In order to bring you all the latest cycling news, we have to travel. A lot. Please note that I am not complaining. I love to explore new places, especially when a bicycle is involved. That I get to do that for work is dream come true. It doesn’t take long though to realize that how you prepare for your travel time is just as important as preparing for ride time.
Over the years, I’ve honed my selection of travel day necessities down to a science. When you’re at the airport sometimes multiple times in the same week, that adds up to hours of my life each week saved from packing or waiting in lines. The following list is a collection of my favorite travel products that are permanent fixtures for me when it’s wheels up. Unless noted, all of the following were provided to us for testing purposes, but we have not been paid to include them in any publication.
Osprey Shuttle 130L
My luggage situation is likely atypical, but I often need to pack a lot of gear. That’s especially true when headed to a press event where the riding will include completely different styles. Say, fully padded park riding followed by some road or gravel laps. That usually means at least two pairs of riding shoes, two helmets, multiple kits, hydration pack, and more.
Fortunately, the Osprey Shuttle 130L swallows a ton of gear. It’s the only bag I’ve used that I’ve never maxed out. Somehow, it seems to just keep expanding – but it also cinches down surprisingly small when traveling light. Above all, it has been the most durable roller bag I’ve used by far – no blown out zippers. That’s always the Achilles heel of my suitcases. This bag probably has at least 20 trips on it so far with a handful of those to international destinations which really take a toll on your luggage. Built with large durable wheels, plenty of pockets, and a stout, rigid frame with a telescoping handle, this is the bag you want if maximum gear hauling ability is your goal. $320.
Alpinestars Echelon Backpack
Whether carrying on or checking a bag, a good backpack is a must. Basically, I’m looking for the biggest bag that will possibly fit beneath ever shrinking airplane seats that’s also easy to access the contents without having to rifle through the entire thing. The Echelon doesn’t look like much, but inside the simple exterior is a well laid out pocket system with external laptop/tablet access, room for a bottle, and it even fits my massive camera bag. Alpinestars seems to go through bag models faster than most, and as a result this bag seems to already be unavailable, but it makes me think some of their current bags may also be good options. Unavailable.
EVOC Bike Travel bag
Since we’re usually going somewhere to try a new bike, I don’t often travel with a bike. But when I do, the EVOC Bike Travel bag has been great. Most of the time it is stored in my basement in its mostly collapsed form – in a space that a rigid case just wouldn’t fit. I know soft sided cases aren’t the best for guaranteed bike protection, but I’ve used this at least five times now without issue. The only issue with a bag like this is that there’s no disguising it, meaning you’re almost certain to get hit with bike fees. That’s the only reason I’d consider something else like a hockey bag or something like the OruCase. $369.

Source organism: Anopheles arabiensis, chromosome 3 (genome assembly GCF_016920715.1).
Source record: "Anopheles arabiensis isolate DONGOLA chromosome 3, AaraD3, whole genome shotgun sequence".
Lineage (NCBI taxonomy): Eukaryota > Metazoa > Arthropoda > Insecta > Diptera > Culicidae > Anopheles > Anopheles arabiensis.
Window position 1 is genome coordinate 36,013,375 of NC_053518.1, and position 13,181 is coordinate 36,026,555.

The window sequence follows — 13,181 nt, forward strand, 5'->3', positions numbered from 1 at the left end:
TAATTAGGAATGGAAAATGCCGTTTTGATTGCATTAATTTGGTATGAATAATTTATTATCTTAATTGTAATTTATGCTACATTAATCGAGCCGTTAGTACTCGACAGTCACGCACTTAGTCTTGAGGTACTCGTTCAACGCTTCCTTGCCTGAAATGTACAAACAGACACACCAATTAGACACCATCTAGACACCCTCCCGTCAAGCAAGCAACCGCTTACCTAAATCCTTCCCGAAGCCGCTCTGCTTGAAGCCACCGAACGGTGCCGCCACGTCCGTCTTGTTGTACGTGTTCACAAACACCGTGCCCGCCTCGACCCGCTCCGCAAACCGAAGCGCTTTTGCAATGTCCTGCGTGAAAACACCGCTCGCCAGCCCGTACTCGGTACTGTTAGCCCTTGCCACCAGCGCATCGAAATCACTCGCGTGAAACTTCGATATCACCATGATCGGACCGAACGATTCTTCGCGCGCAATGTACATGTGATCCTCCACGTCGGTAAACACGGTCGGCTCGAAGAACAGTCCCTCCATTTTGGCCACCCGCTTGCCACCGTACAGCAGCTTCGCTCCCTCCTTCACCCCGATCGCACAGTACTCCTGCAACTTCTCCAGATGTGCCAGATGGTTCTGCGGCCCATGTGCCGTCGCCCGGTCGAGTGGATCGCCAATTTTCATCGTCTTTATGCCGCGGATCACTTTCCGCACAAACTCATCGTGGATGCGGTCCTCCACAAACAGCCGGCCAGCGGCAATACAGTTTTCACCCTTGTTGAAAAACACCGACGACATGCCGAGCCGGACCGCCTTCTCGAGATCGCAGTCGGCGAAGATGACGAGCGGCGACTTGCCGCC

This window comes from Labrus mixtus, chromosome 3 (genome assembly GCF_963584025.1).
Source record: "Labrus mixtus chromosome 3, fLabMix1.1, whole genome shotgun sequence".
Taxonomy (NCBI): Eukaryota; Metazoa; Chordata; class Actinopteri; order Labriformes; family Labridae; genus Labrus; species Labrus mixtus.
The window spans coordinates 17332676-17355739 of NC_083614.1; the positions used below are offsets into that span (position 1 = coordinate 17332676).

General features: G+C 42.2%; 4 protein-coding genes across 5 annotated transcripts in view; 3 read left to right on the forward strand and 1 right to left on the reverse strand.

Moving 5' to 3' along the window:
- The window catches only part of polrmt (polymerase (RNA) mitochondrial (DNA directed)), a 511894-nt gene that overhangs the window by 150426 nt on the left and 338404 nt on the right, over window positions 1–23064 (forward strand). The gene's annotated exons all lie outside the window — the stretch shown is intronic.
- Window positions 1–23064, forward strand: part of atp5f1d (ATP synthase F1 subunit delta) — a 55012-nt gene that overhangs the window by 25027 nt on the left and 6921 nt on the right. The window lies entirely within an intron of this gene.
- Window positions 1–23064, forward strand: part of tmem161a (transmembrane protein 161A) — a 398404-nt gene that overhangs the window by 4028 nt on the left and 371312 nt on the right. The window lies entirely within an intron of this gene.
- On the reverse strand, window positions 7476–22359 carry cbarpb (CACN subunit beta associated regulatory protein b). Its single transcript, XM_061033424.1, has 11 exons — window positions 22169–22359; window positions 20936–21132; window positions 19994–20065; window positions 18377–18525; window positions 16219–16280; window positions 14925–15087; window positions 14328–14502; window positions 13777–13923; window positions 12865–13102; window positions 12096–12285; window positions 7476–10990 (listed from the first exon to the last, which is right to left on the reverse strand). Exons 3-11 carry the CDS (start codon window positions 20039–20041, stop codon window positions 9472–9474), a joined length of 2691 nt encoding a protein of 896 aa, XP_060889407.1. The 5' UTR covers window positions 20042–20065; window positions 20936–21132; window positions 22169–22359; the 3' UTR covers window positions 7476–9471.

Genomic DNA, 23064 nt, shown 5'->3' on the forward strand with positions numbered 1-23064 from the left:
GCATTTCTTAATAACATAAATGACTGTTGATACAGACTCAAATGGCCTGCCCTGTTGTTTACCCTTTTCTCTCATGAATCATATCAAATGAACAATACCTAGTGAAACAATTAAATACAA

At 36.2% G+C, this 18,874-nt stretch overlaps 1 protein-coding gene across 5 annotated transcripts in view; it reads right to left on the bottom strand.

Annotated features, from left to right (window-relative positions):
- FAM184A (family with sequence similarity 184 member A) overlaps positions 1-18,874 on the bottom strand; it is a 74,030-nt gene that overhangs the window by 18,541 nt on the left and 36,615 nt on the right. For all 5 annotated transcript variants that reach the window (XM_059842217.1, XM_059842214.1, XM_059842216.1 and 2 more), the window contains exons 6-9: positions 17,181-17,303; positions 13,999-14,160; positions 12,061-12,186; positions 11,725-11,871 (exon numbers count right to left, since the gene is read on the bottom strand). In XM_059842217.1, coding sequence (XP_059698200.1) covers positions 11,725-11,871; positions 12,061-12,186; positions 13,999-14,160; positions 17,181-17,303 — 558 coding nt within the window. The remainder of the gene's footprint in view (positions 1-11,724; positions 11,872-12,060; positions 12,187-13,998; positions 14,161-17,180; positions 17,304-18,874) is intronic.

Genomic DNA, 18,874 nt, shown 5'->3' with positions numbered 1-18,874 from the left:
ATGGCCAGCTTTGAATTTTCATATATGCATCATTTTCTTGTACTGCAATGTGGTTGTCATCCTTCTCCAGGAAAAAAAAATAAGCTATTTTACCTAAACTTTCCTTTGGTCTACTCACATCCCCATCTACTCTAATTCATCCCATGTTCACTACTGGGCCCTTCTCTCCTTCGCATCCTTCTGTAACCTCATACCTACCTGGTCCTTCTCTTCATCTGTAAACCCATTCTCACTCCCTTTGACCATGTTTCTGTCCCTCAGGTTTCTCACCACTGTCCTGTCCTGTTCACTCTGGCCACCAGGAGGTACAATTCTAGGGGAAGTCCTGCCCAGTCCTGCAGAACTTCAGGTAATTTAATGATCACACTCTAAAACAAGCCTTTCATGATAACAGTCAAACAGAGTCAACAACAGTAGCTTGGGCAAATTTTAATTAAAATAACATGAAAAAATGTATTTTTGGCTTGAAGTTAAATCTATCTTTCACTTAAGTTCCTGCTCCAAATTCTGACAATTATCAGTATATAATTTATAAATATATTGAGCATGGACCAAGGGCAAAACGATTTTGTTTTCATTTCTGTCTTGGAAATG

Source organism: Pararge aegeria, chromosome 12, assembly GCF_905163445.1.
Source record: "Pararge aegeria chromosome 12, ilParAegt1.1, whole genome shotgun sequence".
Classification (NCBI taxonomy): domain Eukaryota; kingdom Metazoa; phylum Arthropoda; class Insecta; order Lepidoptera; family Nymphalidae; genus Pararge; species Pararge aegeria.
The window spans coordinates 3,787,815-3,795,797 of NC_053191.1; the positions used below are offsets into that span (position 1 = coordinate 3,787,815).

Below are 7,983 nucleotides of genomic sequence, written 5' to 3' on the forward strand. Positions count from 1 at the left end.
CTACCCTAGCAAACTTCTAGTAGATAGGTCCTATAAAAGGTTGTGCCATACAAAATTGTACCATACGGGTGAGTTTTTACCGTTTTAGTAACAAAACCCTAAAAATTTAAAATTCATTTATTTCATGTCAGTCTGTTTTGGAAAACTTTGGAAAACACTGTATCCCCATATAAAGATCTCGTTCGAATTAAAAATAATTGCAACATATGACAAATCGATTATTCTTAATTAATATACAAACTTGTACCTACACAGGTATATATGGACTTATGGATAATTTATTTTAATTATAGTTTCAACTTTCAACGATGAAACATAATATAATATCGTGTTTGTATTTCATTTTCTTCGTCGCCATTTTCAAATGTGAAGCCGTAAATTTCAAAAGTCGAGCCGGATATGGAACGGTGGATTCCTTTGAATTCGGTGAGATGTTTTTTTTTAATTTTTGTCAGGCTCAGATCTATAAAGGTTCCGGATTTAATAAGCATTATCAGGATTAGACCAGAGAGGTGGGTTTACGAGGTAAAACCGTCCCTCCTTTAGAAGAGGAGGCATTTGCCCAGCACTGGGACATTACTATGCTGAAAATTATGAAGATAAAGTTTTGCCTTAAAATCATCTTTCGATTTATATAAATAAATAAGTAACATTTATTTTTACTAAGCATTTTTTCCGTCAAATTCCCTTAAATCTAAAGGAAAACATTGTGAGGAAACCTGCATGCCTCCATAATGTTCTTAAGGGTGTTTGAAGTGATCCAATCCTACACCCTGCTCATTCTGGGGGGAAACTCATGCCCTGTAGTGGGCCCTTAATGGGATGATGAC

Swiftwick Graduated Compression Socks
These started as an experiment after Swiftwick gave me a pair, and now they are a requirement for each and every flight I take. Mostly, that’s after a doctor recommended them since I have a low resting heart rate (even for a cyclist, high 30’s low 40’s). But the gradual compression makes my legs feel so much better after a long flight – especially if that flight was right after a long day on the bike. $24.99.
Dish & Duer No Sweat Pant
Over the years, I’ve become a fan of the flying “uniform.” Meaning, I wear the same thing every time I fly. Each item is carefully selected for comfort, moisture wicking, and appearance. That last one may sound vain, but you get better service at airports when you look like you have it together. It may be unfair, but you just do.
Because of that, I love the Dish & Duer No Sweat Pant. They feature an anti-microbial treatment, Coolmax fibers for moisture wicking (no swamp ass after a long haul flight), and they’re stretchy and reinforced to make riding in them a possibility but also they stay insanely comfortable. I like black so the black slim fit is a natural choice, but I also have a pair of their performance jeans which are just as good. I’m usually the guy who tries to find the cheapest pants possible because I’m just going to ruin them, but these are worth every penny and are incredibly durable. $120.
Sombrio Shore shirt
Along the same lines as the pants, my outfit also almost always includes the Sombrio Shore Shirt. It’s a button up with a collar which says you’re a professional, but it also has a hidden pocket that will fit a beer that says you like to party. Most importantly, it’s made from a two way stretch fabric that is moisture wicking and breathable – to the point that I’ve never been able to sweat through it. It’s currently sold out at Sombrio, but hopefully it’s still in the line or replaced with something similar. $75.
Yaak (Abl) Adventure Belt
When you spend as much time at an airport as I do, you start to realize how much of your life is being wasted waiting in line, taking off your shoes, removing your belt, etc. Part of being an airport ninja is streamlining that process, and TSA Precheck is a good start (even if they randomly give it to people who have no idea what they have to do when they’re in the Precheck line).
Being able to leave your belt on makes the process even faster, and less stressful. It just so happens that the Yaak B19 adventure belt is made of injection molded carbon fiber reinforced polyamide which won’t trip metal detectors. It also features a 38mm band with a bit of stretch making it the perfect belt for riding shorts, hiking pants, etc. The belt is super comfortable (like riding for 7 hours at Ray’s MTB comfortable), easy to get on and off, and comes in three colors. Formerly known as the Abl belt, the B19 is now sold under the Yaak Design name. $34.95.